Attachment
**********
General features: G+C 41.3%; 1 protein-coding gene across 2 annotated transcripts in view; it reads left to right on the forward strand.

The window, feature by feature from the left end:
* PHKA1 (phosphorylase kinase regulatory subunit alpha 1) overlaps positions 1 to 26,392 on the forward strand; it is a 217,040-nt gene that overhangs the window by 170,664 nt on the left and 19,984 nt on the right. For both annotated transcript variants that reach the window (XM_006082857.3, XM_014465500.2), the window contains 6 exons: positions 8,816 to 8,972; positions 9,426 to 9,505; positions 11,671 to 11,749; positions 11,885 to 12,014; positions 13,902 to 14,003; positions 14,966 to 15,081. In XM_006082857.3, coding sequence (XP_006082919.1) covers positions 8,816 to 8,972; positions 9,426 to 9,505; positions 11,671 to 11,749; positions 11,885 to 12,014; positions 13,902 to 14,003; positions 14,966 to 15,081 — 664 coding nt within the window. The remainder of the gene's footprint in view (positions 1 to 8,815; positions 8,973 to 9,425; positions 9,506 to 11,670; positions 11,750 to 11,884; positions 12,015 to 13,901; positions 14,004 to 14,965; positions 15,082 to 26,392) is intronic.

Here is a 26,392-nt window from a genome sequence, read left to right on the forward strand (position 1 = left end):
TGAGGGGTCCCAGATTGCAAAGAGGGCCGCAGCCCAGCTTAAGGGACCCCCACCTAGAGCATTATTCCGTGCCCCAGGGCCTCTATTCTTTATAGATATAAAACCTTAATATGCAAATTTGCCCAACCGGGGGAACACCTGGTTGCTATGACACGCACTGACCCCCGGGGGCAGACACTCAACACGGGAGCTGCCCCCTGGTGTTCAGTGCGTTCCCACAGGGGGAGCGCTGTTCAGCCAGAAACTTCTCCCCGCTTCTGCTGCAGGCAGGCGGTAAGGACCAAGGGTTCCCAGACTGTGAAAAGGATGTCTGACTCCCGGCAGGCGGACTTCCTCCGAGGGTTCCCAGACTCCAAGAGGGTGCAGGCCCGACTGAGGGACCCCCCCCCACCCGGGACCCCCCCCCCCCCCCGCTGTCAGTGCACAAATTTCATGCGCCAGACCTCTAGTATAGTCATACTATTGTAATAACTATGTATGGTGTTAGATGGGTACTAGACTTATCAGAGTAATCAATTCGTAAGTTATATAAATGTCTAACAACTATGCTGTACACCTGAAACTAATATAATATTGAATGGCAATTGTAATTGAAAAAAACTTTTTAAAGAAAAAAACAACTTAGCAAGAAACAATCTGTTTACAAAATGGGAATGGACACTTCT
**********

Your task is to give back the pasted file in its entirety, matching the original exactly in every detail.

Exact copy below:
General features: G+C 41.3%; 1 protein-coding gene across 2 annotated transcripts in view; it reads left to right on the forward strand.

The window, feature by feature from the left end:
* PHKA1 (phosphorylase kinase regulatory subunit alpha 1) overlaps positions 1 to 26,392 on the forward strand; it is a 217,040-nt gene that overhangs the window by 170,664 nt on the left and 19,984 nt on the right. For both annotated transcript variants that reach the window (XM_006082857.3, XM_014465500.2), the window contains 6 exons: positions 8,816 to 8,972; positions 9,426 to 9,505; positions 11,671 to 11,749; positions 11,885 to 12,014; positions 13,902 to 14,003; positions 14,966 to 15,081. In XM_006082857.3, coding sequence (XP_006082919.1) covers positions 8,816 to 8,972; positions 9,426 to 9,505; positions 11,671 to 11,749; positions 11,885 to 12,014; positions 13,902 to 14,003; positions 14,966 to 15,081 — 664 coding nt within the window. The remainder of the gene's footprint in view (positions 1 to 8,815; positions 8,973 to 9,425; positions 9,506 to 11,670; positions 11,750 to 11,884; positions 12,015 to 13,901; positions 14,004 to 14,965; positions 15,082 to 26,392) is intronic.

Here is a 26,392-nt window from a genome sequence, read left to right on the forward strand (position 1 = left end):
TGAGGGGTCCCAGATTGCAAAGAGGGCCGCAGCCCAGCTTAAGGGACCCCCACCTAGAGCATTATTCCGTGCCCCAGGGCCTCTATTCTTTATAGATATAAAACCTTAATATGCAAATTTGCCCAACCGGGGGAACACCTGGTTGCTATGACACGCACTGACCCCCGGGGGCAGACACTCAACACGGGAGCTGCCCCCTGGTGTTCAGTGCGTTCCCACAGGGGGAGCGCTGTTCAGCCAGAAACTTCTCCCCGCTTCTGCTGCAGGCAGGCGGTAAGGACCAAGGGTTCCCAGACTGTGAAAAGGATGTCTGACTCCCGGCAGGCGGACTTCCTCCGAGGGTTCCCAGACTCCAAGAGGGTGCAGGCCCGACTGAGGGACCCCCCCCCACCCGGGACCCCCCCCCCCCCCCGCTGTCAGTGCACAAATTTCATGCGCCAGACCTCTAGTATAGTCATACTATTGTAATAACTATGTATGGTGTTAGATGGGTACTAGACTTATCAGAGTAATCAATTCGTAAGTTATATAAATGTCTAACAACTATGCTGTACACCTGAAACTAATATAATATTGAATGGCAATTGTAATTGAAAAAAACTTTTTAAAGAAAAAAACAACTTAGCAAGAAACAATCTGTTTACAAAATGGGAATGGACACTTCT